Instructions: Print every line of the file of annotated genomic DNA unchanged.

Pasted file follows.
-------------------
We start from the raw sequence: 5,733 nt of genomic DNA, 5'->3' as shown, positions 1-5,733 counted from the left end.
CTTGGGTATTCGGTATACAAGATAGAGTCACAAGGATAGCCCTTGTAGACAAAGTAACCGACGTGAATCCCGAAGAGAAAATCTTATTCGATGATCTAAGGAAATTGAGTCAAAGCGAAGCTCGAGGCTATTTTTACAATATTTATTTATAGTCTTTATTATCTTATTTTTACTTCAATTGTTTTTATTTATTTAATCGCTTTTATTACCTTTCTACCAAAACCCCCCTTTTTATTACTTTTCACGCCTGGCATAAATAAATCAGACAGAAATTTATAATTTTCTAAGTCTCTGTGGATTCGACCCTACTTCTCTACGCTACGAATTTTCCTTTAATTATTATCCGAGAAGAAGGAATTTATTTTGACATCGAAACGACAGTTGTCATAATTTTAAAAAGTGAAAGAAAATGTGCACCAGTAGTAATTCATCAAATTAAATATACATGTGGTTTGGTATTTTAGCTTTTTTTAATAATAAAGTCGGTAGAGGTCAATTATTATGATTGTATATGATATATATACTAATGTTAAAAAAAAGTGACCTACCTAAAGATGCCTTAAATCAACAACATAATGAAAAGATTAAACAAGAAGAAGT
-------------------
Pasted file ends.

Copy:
We start from the raw sequence: 5,733 nt of genomic DNA, 5'->3' as shown, positions 1-5,733 counted from the left end.
CTTGGGTATTCGGTATACAAGATAGAGTCACAAGGATAGCCCTTGTAGACAAAGTAACCGACGTGAATCCCGAAGAGAAAATCTTATTCGATGATCTAAGGAAATTGAGTCAAAGCGAAGCTCGAGGCTATTTTTACAATATTTATTTATAGTCTTTATTATCTTATTTTTACTTCAATTGTTTTTATTTATTTAATCGCTTTTATTACCTTTCTACCAAAACCCCCCTTTTTATTACTTTTCACGCCTGGCATAAATAAATCAGACAGAAATTTATAATTTTCTAAGTCTCTGTGGATTCGACCCTACTTCTCTACGCTACGAATTTTCCTTTAATTATTATCCGAGAAGAAGGAATTTATTTTGACATCGAAACGACAGTTGTCATAATTTTAAAAAGTGAAAGAAAATGTGCACCAGTAGTAATTCATCAAATTAAATATACATGTGGTTTGGTATTTTAGCTTTTTTTAATAATAAAGTCGGTAGAGGTCAATTATTATGATTGTATATGATATATATACTAATGTTAAAAAAAAGTGACCTACCTAAAGATGCCTTAAATCAACAACATAATGAAAAGATTAAACAAGAAGAAGT